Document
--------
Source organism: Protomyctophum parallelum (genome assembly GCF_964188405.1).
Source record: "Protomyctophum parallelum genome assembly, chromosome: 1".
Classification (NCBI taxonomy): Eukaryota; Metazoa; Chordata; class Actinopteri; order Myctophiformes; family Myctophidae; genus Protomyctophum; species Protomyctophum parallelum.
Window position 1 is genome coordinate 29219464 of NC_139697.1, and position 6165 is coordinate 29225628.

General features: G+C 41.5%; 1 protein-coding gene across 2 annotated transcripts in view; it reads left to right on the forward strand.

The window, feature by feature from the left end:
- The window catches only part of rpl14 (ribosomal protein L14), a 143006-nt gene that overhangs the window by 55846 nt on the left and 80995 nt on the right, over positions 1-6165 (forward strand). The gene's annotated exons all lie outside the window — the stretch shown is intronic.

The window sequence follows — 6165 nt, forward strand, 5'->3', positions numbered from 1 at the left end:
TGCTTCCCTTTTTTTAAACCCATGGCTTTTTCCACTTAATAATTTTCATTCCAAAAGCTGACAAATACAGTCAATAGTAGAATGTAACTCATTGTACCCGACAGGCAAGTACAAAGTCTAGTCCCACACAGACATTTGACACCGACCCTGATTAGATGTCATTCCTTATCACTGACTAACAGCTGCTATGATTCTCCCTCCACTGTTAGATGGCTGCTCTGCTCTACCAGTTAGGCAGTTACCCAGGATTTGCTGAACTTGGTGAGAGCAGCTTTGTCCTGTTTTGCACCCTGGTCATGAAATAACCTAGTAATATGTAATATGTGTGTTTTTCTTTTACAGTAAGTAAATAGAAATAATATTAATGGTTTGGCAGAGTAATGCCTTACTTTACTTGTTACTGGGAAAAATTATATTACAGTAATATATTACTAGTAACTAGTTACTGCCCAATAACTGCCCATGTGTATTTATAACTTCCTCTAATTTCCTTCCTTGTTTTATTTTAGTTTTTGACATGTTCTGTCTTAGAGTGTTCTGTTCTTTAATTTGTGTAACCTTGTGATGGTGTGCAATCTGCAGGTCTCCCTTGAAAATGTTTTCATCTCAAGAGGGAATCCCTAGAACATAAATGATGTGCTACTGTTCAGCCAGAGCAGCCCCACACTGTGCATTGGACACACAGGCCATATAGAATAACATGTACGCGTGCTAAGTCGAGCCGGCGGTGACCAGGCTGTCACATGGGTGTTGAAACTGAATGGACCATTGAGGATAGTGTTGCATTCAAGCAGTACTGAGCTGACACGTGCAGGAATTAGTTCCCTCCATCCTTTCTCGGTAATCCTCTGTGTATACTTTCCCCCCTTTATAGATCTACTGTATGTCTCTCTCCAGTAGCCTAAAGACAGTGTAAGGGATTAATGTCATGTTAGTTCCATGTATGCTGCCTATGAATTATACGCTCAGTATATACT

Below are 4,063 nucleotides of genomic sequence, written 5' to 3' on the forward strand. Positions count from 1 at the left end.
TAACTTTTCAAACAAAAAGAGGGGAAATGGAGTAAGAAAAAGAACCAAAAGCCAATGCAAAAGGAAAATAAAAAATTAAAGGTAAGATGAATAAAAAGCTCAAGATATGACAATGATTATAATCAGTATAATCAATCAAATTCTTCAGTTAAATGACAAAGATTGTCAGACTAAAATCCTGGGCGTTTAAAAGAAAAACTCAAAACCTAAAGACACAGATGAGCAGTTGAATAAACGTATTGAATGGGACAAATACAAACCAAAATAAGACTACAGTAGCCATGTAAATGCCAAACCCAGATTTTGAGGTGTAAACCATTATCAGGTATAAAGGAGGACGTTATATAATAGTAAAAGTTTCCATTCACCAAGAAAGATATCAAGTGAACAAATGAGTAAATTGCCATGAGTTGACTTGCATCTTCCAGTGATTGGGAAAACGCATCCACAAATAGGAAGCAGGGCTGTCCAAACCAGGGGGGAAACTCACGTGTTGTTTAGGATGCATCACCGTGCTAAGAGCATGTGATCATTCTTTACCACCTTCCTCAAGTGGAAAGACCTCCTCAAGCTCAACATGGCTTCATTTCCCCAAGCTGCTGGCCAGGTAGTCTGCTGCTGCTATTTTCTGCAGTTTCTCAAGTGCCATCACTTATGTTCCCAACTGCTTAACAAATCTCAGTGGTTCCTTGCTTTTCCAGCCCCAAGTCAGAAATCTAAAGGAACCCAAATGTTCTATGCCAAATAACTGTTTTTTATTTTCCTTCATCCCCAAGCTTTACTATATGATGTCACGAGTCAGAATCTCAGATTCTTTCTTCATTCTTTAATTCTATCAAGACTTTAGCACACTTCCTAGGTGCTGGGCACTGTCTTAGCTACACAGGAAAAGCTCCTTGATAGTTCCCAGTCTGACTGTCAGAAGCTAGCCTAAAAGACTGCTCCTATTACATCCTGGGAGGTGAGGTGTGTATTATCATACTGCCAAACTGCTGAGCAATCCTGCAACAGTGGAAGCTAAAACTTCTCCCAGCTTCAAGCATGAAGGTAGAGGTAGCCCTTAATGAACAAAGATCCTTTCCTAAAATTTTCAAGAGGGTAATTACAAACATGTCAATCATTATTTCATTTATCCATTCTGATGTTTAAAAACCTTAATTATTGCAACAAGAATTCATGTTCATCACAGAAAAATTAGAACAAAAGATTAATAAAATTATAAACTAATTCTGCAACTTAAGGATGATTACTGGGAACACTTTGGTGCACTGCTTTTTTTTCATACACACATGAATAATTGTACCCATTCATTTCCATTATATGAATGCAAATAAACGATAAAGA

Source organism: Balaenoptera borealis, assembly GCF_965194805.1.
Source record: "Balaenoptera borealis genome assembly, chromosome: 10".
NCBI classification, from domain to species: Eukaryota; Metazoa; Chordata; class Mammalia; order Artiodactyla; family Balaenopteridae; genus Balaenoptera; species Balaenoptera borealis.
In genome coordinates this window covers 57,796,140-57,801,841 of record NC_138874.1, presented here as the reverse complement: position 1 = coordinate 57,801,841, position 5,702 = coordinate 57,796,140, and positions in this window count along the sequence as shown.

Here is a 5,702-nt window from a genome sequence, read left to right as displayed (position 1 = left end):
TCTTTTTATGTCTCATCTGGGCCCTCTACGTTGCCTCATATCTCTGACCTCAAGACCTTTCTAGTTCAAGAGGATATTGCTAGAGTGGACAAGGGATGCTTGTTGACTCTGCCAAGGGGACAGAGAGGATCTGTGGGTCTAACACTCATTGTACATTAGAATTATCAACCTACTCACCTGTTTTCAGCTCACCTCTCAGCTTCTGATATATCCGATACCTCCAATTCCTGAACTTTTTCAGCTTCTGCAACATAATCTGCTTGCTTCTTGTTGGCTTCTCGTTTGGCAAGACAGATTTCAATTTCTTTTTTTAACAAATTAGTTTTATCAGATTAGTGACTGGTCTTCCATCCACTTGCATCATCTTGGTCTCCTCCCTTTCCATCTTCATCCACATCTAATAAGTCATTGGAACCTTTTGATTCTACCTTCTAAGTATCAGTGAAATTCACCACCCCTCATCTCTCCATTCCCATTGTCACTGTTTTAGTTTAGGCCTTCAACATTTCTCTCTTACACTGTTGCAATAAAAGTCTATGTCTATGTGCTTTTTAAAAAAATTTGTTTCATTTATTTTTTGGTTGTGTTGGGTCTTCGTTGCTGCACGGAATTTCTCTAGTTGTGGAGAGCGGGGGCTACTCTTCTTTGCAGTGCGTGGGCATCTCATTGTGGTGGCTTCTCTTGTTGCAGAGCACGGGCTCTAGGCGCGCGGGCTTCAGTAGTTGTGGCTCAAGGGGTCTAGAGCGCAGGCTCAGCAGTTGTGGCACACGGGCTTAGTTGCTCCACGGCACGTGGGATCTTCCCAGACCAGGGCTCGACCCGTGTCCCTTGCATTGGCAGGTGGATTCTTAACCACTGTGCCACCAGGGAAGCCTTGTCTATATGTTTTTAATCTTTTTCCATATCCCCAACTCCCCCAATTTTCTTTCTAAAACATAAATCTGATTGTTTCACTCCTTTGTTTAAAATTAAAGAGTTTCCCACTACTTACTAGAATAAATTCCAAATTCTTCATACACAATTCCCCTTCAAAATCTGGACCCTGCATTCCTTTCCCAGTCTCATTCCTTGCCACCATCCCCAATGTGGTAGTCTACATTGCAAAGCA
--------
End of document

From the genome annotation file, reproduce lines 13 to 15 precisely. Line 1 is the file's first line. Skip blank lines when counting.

Source record: "Balaenoptera borealis genome assembly, chromosome: 10".
NCBI classification, from domain to species: Eukaryota; Metazoa; Chordata; class Mammalia; order Artiodactyla; family Balaenopteridae; genus Balaenoptera; species Balaenoptera borealis.
In genome coordinates this window covers 57,796,140-57,801,841 of record NC_138874.1, presented here as the reverse complement: position 1 = coordinate 57,801,841, position 5,702 = coordinate 57,796,140, and positions in this window count along the sequence as shown.